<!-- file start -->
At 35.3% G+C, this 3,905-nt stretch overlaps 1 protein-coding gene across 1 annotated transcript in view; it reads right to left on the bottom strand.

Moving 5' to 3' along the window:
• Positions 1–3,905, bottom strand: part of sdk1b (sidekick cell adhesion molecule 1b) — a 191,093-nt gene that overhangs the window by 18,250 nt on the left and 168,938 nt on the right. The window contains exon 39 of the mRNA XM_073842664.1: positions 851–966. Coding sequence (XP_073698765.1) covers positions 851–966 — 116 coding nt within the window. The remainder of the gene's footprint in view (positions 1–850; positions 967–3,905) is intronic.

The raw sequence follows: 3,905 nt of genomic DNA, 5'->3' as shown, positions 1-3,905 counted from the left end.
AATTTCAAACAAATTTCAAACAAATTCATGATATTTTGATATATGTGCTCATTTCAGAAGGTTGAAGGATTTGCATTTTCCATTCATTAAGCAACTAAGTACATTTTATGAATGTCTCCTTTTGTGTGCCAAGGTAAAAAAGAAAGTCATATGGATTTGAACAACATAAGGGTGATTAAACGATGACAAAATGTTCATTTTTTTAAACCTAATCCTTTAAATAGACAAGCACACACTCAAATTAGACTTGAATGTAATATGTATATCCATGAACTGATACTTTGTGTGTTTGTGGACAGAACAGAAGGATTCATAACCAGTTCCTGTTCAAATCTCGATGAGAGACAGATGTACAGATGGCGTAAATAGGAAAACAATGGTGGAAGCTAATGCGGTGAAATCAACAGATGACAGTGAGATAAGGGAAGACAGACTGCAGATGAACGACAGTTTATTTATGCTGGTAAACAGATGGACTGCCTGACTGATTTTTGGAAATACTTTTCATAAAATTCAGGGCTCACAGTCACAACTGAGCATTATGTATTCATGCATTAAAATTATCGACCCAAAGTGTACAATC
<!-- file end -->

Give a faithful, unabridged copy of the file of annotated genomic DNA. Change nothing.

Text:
At 35.3% G+C, this 3,905-nt stretch overlaps 1 protein-coding gene across 1 annotated transcript in view; it reads right to left on the bottom strand.

Moving 5' to 3' along the window:
• Positions 1–3,905, bottom strand: part of sdk1b (sidekick cell adhesion molecule 1b) — a 191,093-nt gene that overhangs the window by 18,250 nt on the left and 168,938 nt on the right. The window contains exon 39 of the mRNA XM_073842664.1: positions 851–966. Coding sequence (XP_073698765.1) covers positions 851–966 — 116 coding nt within the window. The remainder of the gene's footprint in view (positions 1–850; positions 967–3,905) is intronic.

The raw sequence follows: 3,905 nt of genomic DNA, 5'->3' as shown, positions 1-3,905 counted from the left end.
AATTTCAAACAAATTTCAAACAAATTCATGATATTTTGATATATGTGCTCATTTCAGAAGGTTGAAGGATTTGCATTTTCCATTCATTAAGCAACTAAGTACATTTTATGAATGTCTCCTTTTGTGTGCCAAGGTAAAAAAGAAAGTCATATGGATTTGAACAACATAAGGGTGATTAAACGATGACAAAATGTTCATTTTTTTAAACCTAATCCTTTAAATAGACAAGCACACACTCAAATTAGACTTGAATGTAATATGTATATCCATGAACTGATACTTTGTGTGTTTGTGGACAGAACAGAAGGATTCATAACCAGTTCCTGTTCAAATCTCGATGAGAGACAGATGTACAGATGGCGTAAATAGGAAAACAATGGTGGAAGCTAATGCGGTGAAATCAACAGATGACAGTGAGATAAGGGAAGACAGACTGCAGATGAACGACAGTTTATTTATGCTGGTAAACAGATGGACTGCCTGACTGATTTTTGGAAATACTTTTCATAAAATTCAGGGCTCACAGTCACAACTGAGCATTATGTATTCATGCATTAAAATTATCGACCCAAAGTGTACAATC